Diane Abbott’s car crash interview for LBC

There are few more effective ways of trashing your credibility as a spokesperson than giving a car crash interview, as the Shadow Home Secretary has learned today.  So embarrassingly poor was Diane Abbott’s performance during her interview with Nick Ferrari on LBC, that it’s being openly debated whether this veteran Labour MP should resign her position.  Most damagingly of all, her super-gaffe has occurred in the midst of the General Election campaign, making not just Ms Abbott, but also her party’s policy on policing, a laughing stock.

Asked by the presenter how much Labour’s policy of recruiting 10,000 extra police officers would cost, the Shadow Home Secretary claimed it would be £300,000.  When challenged, she then said it would cost £80 million.  Again, Nick Ferrari questioned the figure, pointing out that it would amount to paying each officer just £8,000.  Clearly confused, Miss Abbott declared that, in power, Labour would actually recruit 250,000 police officers.  Amazed, the presenter asked her to clarify whether Labour would actually be recruiting 250,000 instead of the previously stated 10,000 extra police officers, at which point Diane Abbott told him “No, we are recruiting 2,000 and perhaps 250.”

Messaging this confused, contradictory and nonsensical is unacceptable, especially from someone attempting to communicate with voters.  To make matters worse, Diane Abbott’s ludicrous statements were accompanied by a hesitant, yet simultaneously over-confident delivery.  The overall effect was disastrous.

So, how to avoid giving a car crash media interview? The answer is: preparation, preparation, preparation.  In the high-pressured environment of a live interview (not to mention an election campaign), a spokesperson simply must have their wits about them and be able to answer every question.  For this, they have to be clear about the facts and have had the opportunity to rehearse being grilled.  For a spokesperson to go toe-to-toe with a well-briefed, talented journalist without having previously had high quality media training is sheer madness.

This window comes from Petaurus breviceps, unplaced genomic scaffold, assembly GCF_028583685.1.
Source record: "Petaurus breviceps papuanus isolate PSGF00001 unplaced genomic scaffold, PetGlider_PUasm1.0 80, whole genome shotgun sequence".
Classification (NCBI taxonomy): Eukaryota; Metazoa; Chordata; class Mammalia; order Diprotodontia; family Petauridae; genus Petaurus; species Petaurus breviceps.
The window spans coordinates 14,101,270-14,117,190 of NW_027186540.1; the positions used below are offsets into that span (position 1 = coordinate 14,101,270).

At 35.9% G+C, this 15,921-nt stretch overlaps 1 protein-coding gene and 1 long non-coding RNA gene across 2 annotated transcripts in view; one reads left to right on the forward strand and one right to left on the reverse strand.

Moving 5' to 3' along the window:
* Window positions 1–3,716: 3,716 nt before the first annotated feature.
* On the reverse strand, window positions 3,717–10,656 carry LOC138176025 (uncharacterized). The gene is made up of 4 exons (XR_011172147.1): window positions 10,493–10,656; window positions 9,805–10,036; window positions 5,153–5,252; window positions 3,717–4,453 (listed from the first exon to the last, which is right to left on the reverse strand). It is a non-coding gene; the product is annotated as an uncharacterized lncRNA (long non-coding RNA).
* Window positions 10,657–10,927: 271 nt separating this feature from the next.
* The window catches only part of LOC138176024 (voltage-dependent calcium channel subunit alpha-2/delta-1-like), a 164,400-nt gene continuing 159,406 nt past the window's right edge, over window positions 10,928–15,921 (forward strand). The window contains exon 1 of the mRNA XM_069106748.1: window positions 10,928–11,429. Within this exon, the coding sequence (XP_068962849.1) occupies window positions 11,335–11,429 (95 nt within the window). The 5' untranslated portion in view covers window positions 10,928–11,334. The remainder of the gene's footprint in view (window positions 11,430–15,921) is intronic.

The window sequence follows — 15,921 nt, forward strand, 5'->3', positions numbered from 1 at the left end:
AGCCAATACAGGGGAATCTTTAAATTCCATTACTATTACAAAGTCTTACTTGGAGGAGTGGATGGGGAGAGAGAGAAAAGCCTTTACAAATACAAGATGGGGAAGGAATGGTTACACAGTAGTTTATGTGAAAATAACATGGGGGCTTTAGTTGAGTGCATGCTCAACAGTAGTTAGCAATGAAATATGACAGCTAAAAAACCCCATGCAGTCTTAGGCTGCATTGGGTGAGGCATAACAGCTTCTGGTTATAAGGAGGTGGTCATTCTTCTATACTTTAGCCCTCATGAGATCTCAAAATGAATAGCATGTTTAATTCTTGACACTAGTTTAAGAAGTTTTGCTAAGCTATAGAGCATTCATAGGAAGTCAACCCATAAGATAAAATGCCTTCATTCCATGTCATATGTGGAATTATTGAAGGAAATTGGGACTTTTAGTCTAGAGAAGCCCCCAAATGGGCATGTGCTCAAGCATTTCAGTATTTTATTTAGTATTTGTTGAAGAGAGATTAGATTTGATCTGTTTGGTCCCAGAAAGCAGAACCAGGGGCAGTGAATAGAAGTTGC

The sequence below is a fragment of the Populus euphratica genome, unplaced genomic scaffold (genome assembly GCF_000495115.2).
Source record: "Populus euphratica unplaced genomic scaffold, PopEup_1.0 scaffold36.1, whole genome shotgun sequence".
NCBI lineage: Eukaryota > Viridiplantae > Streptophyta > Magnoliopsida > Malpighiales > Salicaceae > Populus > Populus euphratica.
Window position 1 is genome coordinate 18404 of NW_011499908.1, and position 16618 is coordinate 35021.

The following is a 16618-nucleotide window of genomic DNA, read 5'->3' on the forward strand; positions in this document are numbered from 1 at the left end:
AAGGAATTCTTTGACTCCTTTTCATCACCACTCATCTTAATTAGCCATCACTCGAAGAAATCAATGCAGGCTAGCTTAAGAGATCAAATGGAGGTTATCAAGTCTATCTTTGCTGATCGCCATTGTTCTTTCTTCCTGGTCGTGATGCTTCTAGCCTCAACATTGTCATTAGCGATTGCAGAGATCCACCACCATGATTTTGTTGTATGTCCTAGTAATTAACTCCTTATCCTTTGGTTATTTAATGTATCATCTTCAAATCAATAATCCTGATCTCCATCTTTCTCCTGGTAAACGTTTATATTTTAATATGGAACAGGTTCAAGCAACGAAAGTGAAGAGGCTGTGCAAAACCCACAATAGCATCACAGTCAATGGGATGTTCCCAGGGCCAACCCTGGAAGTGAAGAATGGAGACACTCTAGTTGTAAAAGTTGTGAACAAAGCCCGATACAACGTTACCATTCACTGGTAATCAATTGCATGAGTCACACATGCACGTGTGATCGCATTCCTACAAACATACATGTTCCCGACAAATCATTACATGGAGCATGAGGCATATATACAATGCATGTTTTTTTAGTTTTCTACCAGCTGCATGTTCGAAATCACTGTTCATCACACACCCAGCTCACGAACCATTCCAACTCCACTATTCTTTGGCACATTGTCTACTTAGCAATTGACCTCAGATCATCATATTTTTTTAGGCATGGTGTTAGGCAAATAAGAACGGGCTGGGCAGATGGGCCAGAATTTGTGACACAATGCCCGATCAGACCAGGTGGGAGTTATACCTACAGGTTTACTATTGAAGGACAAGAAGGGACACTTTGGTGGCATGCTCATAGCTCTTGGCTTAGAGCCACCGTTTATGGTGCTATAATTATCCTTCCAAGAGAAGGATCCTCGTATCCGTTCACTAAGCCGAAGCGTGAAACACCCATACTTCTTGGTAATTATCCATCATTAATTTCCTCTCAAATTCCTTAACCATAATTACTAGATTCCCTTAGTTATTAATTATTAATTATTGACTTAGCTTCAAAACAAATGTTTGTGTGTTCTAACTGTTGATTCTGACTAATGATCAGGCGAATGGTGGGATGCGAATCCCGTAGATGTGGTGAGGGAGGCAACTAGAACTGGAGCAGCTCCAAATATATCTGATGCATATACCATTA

Here are our three top tips on avoiding a car crash interview:

  1. Know your stuff. Floundering when asked not-especially probing questions about your own product/service/policy will drain every ounce of credibility.  It’s very hard to get that credibility back.
  2. Don’t pretend to know the answer. There’s no excuse if you don’t know the key facts and figures.  A journalist will sense immediately if you’re winging it, like a shark scenting blood.  However, if you’re asked something you don’t need to know, or couldn’t possibly know, it’s much better to admit you don’t know the answer, then go on to speak confidently about what you do know.
  3. Invest in top-notch media training. Being faced with aggressive, hostile or just plain tricky questions are part and parcel of being a spokesperson.  Experiencing this in a safe environment, making your mistakes in a training studio and acquiring the confidence and techniques to handle any style of interview are invaluable.  Journalist-led media training is the secret of the most successful spokespeople in business and politics.

 

(PA images: Shadow home secretary Diane Abbott Diane leaving Four Millbank in Westminster, London, following her stumbling explanation of how the party would fund its plans for 10,000 extra police in an interview that left her struggling to do the sums live on air.)